Last night, a person went overboard from the Symphony of the Seas. The Royal Caribbean cruise ship was sailing off of the west coast of Spain and was at the beginning of the trans-Atlantic repositioning cruise after finishing its itineraries in the Mediterranean.

Guests onboard the ship reportedly heard “Oscar! Oscar! Oscar!” being announced shortly after 11 p.m. last night. One of the guests notified me about an hour after the person went into the ocean. It is currently unknown whether the person is a man or a woman, or a guest or crew member. It is also a mystery how the person went over the rails into the water.


To our knowledge, other than postings on Twitter, there have been no accounts of this event in the news. The person who provided this information last stated: “There was no further mention of the incident. Looks like nothing has been mentioned in the media. It’s as if it didn’t even happen.”

Reporting on successful search and rescues is a delight. No mention of the usual delays in not having an automatic man overboard system. No misleading claims by the cruise line that it conducted an “immediate” search when in fact the company delayed several hours and the guest or crew member died. No one diverting responsibility by blaming the guest. No useless arguing that “no one can fall off a cruise ship.”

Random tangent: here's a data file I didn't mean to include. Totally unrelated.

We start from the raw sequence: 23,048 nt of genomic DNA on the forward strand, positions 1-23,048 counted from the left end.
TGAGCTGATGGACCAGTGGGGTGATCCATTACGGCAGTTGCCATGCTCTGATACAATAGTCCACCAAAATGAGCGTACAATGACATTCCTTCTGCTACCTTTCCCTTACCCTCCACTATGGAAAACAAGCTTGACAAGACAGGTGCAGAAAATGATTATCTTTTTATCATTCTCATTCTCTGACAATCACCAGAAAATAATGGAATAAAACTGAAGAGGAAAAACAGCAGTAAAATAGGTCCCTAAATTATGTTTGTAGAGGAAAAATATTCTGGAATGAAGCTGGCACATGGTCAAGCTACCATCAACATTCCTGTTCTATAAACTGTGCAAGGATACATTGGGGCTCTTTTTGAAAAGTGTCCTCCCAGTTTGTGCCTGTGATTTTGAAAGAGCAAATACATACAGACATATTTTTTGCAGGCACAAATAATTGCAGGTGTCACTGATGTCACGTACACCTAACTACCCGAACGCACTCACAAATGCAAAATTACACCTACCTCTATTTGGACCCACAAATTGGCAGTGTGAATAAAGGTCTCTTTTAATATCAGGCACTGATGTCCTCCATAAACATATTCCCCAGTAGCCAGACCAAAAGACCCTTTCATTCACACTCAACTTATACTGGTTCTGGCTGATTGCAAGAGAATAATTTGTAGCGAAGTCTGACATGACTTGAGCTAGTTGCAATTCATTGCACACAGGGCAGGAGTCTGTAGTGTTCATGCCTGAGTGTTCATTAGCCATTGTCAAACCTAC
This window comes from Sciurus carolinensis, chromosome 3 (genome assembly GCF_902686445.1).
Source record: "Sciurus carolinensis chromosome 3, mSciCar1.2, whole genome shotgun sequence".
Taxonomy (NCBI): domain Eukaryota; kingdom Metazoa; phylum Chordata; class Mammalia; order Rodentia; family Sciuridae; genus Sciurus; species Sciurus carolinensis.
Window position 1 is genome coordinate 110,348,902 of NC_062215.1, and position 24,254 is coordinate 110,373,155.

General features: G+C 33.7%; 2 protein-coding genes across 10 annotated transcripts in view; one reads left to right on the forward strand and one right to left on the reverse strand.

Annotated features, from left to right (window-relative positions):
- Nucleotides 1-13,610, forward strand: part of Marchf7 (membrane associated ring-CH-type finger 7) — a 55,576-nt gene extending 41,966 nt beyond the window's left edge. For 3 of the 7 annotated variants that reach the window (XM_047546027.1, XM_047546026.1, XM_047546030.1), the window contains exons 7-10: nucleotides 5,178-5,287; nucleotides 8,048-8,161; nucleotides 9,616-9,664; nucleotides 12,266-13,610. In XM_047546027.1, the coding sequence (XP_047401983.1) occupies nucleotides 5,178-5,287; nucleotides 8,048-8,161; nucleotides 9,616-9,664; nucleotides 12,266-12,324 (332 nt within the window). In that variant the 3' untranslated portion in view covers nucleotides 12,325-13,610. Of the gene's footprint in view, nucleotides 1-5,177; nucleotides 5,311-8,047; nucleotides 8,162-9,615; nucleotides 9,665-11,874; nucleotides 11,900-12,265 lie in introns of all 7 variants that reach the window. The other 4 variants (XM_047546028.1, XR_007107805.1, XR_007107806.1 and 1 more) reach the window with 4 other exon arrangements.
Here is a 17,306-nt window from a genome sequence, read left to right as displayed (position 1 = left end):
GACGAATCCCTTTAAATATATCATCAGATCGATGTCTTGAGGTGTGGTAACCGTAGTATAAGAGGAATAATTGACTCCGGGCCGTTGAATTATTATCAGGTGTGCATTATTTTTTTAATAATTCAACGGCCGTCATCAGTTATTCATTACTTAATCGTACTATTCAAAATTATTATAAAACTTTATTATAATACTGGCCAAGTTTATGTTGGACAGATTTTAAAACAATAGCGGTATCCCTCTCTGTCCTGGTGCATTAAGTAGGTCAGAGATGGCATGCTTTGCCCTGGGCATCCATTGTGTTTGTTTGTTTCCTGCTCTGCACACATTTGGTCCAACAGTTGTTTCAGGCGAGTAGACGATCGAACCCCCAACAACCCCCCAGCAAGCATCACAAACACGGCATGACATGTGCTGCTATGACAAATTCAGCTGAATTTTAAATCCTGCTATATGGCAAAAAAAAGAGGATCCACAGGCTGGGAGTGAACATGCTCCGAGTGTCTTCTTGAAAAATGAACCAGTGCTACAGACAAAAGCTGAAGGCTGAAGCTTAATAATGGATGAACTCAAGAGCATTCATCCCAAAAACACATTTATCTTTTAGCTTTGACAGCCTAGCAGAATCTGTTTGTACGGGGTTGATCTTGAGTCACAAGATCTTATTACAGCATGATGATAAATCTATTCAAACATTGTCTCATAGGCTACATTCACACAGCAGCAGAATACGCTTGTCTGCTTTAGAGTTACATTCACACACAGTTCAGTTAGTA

Just good news that another soul was not lost a sea.

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Image credit: Video taken on Symphony of the Seas –Landon @landonb94 via Twitter; Symphony of the Seas – Darthvadrouw – commons / wikipedia CC BY-SA 4.0 DEED

November 1, 2023 Update:

We received this additional information from the cruise ship:

“From what I gathered from a crew member the guest is male and around 60. He is still on the ship and depending on his condition he may be offloaded tomorrow at Cadiz. This is the final stop before 9 day crossing to Nassau.”

This incident was reported by Business Insider.

The Cruise Vessel Security and Safety Act, or CVSSA, passed in 2010 by Congress requires cruise ships to use technology “that can be used for capturing images of passengers or detecting passengers who have fallen overboard, to the extent that such technology is available.”

Insider previously reported that, despite those requirements, the Coast Guard hasn’t inspected cruise ships for any man overboard technology, cameras or otherwise.